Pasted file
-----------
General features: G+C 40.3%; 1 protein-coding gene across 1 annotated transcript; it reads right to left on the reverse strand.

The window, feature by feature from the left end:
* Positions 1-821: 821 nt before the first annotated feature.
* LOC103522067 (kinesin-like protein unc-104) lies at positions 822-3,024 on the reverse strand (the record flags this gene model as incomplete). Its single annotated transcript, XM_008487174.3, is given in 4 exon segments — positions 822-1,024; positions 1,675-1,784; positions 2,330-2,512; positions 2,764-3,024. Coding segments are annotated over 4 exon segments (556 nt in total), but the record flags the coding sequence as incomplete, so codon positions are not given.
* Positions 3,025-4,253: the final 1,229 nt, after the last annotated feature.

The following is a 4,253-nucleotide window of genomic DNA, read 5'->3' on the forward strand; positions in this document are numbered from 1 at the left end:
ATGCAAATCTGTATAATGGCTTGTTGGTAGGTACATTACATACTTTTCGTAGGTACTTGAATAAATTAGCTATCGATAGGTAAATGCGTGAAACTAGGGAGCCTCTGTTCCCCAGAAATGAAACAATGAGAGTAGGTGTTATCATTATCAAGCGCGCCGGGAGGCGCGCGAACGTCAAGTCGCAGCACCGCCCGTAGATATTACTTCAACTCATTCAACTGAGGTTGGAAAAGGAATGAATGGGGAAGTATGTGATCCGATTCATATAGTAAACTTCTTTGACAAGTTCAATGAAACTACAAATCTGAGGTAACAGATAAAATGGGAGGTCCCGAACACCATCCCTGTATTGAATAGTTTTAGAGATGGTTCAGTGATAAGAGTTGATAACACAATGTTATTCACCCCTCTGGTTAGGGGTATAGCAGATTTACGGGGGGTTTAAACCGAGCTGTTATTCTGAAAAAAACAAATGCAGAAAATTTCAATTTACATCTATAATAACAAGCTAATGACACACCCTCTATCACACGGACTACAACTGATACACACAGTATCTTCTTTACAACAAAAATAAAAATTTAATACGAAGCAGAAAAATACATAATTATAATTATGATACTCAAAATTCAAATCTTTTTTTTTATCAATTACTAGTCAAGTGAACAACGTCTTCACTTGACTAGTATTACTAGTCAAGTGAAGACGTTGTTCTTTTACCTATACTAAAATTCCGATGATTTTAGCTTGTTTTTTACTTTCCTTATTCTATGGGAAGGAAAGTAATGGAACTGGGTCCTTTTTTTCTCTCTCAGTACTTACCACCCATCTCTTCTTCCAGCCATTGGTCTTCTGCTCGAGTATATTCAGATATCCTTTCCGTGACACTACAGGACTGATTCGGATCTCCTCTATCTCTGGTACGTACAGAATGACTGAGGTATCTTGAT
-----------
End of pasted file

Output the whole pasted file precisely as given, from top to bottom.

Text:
General features: G+C 40.3%; 1 protein-coding gene across 1 annotated transcript; it reads right to left on the reverse strand.

The window, feature by feature from the left end:
* Positions 1-821: 821 nt before the first annotated feature.
* LOC103522067 (kinesin-like protein unc-104) lies at positions 822-3,024 on the reverse strand (the record flags this gene model as incomplete). Its single annotated transcript, XM_008487174.3, is given in 4 exon segments — positions 822-1,024; positions 1,675-1,784; positions 2,330-2,512; positions 2,764-3,024. Coding segments are annotated over 4 exon segments (556 nt in total), but the record flags the coding sequence as incomplete, so codon positions are not given.
* Positions 3,025-4,253: the final 1,229 nt, after the last annotated feature.

The following is a 4,253-nucleotide window of genomic DNA, read 5'->3' on the forward strand; positions in this document are numbered from 1 at the left end:
ATGCAAATCTGTATAATGGCTTGTTGGTAGGTACATTACATACTTTTCGTAGGTACTTGAATAAATTAGCTATCGATAGGTAAATGCGTGAAACTAGGGAGCCTCTGTTCCCCAGAAATGAAACAATGAGAGTAGGTGTTATCATTATCAAGCGCGCCGGGAGGCGCGCGAACGTCAAGTCGCAGCACCGCCCGTAGATATTACTTCAACTCATTCAACTGAGGTTGGAAAAGGAATGAATGGGGAAGTATGTGATCCGATTCATATAGTAAACTTCTTTGACAAGTTCAATGAAACTACAAATCTGAGGTAACAGATAAAATGGGAGGTCCCGAACACCATCCCTGTATTGAATAGTTTTAGAGATGGTTCAGTGATAAGAGTTGATAACACAATGTTATTCACCCCTCTGGTTAGGGGTATAGCAGATTTACGGGGGGTTTAAACCGAGCTGTTATTCTGAAAAAAACAAATGCAGAAAATTTCAATTTACATCTATAATAACAAGCTAATGACACACCCTCTATCACACGGACTACAACTGATACACACAGTATCTTCTTTACAACAAAAATAAAAATTTAATACGAAGCAGAAAAATACATAATTATAATTATGATACTCAAAATTCAAATCTTTTTTTTTATCAATTACTAGTCAAGTGAACAACGTCTTCACTTGACTAGTATTACTAGTCAAGTGAAGACGTTGTTCTTTTACCTATACTAAAATTCCGATGATTTTAGCTTGTTTTTTACTTTCCTTATTCTATGGGAAGGAAAGTAATGGAACTGGGTCCTTTTTTTCTCTCTCAGTACTTACCACCCATCTCTTCTTCCAGCCATTGGTCTTCTGCTCGAGTATATTCAGATATCCTTTCCGTGACACTACAGGACTGATTCGGATCTCCTCTATCTCTGGTACGTACAGAATGACTGAGGTATCTTGAT